Increasing the number of oral arguments bucks the trend we’re seeing in many appellate courts. I wrote some about this in my recent article, “How To Write An Appellate Brief That Judges Want To Read And Answers Their Questions.” And while catching up on my reading, I read Susan Larsen’s comments, in a January 18, 2007 discussion in D. Todd Smith’s very fine Texas Appellate Law Blog. Larsen, formerly a justice on the Texas Court of Appeals, posits that oral argument forces judges to focus on the real people in a dispute and not “just theorize with briefs and transcripts and law books and computer research.”

Most lawyers routinely request oral argument. But most appellate judges I’ve spoken to say that oral argument rarely changes the way judges view a case. Many judges stick by the old saw that you can’t win a case at oral argument but you can lose one. So if the benefits of oral argument are minimal, and you’re more likely to hurt yourself than you are to help, then maybe we shouldn’t be so fast to prop up our egos with routine requests for oral argument.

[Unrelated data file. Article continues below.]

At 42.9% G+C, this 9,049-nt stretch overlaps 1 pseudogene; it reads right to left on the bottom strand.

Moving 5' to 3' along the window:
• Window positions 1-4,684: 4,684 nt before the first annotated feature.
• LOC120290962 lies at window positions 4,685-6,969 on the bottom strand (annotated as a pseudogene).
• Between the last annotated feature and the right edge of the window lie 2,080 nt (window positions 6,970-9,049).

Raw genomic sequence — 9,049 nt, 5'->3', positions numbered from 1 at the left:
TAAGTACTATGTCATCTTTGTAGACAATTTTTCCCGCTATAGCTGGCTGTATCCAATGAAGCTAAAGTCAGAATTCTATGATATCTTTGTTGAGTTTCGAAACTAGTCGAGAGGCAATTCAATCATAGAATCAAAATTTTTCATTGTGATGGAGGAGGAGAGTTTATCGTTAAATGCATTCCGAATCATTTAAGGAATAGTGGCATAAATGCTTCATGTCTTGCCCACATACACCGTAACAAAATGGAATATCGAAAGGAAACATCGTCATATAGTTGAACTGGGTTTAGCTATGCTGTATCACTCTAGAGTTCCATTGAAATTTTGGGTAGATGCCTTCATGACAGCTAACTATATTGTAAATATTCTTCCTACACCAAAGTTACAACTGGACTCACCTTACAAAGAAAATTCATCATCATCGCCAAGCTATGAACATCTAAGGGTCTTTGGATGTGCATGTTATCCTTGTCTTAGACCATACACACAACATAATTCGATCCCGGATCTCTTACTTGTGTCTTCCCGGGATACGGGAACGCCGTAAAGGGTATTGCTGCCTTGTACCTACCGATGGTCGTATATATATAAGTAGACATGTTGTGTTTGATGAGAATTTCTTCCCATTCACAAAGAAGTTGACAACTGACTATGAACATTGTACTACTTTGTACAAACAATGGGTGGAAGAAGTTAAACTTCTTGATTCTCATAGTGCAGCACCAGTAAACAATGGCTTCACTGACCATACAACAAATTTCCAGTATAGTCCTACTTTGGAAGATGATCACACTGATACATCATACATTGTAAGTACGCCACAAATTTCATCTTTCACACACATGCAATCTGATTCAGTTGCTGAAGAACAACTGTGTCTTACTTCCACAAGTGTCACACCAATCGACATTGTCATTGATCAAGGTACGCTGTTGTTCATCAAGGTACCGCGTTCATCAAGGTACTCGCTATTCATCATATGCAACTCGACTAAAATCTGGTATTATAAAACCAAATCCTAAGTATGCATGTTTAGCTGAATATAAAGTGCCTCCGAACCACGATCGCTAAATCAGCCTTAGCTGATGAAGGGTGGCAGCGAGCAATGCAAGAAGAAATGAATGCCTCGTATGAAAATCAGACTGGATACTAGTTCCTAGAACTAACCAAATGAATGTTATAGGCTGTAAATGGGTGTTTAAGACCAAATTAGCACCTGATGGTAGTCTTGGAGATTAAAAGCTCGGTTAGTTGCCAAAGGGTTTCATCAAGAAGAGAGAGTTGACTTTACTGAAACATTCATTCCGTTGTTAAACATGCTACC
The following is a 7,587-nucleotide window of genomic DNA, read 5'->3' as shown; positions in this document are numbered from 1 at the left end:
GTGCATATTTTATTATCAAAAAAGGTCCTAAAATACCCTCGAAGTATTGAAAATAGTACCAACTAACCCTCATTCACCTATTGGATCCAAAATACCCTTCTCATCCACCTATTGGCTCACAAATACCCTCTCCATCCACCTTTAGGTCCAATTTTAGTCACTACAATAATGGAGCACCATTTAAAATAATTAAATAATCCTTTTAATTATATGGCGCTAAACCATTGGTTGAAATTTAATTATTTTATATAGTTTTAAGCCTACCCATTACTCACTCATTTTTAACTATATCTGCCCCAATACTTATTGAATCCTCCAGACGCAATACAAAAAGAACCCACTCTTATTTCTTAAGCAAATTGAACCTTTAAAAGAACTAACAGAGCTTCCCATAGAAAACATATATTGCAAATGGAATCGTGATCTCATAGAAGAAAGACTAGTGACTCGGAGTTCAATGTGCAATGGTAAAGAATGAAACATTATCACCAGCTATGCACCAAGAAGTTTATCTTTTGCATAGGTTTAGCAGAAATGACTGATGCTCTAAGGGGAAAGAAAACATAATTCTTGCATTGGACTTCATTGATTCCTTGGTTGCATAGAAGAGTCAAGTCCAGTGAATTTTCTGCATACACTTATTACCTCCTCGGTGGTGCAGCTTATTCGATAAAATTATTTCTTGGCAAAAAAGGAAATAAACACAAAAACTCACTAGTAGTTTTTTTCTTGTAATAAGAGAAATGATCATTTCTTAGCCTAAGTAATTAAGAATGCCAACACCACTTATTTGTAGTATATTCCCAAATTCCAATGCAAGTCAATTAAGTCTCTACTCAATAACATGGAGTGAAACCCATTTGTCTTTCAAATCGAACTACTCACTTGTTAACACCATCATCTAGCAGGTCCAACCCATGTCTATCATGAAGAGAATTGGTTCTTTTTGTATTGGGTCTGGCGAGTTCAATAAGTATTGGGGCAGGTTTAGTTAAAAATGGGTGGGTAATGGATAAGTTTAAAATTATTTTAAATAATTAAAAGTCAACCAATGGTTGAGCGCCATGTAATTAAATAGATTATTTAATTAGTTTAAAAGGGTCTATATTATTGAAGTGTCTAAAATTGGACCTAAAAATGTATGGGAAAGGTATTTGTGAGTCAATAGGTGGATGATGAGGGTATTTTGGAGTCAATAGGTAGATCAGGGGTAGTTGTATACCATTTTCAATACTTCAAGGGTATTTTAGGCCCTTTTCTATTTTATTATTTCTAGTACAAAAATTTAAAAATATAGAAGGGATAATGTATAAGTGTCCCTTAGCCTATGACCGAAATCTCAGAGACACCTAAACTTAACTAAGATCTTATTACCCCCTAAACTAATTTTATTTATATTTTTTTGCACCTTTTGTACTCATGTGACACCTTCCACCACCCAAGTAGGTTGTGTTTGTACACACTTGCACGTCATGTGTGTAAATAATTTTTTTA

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March 6, 2007

Second Try Results In Dismissal Of Appeal. Wrong Court Doesn’t Matter. That’s Just Venue.

Strategic Energy asked the Illinois Commerce Commission for authority to act as an alternative retail electrical supplier (ARES). The electrical workers union opposed Strategic, and over Strategic’s objection was allowed to intervene. The Commission ultimately granted Strategic’s application to operate as an ARES. All parties appealed, and moved to dismiss the others’ appeals.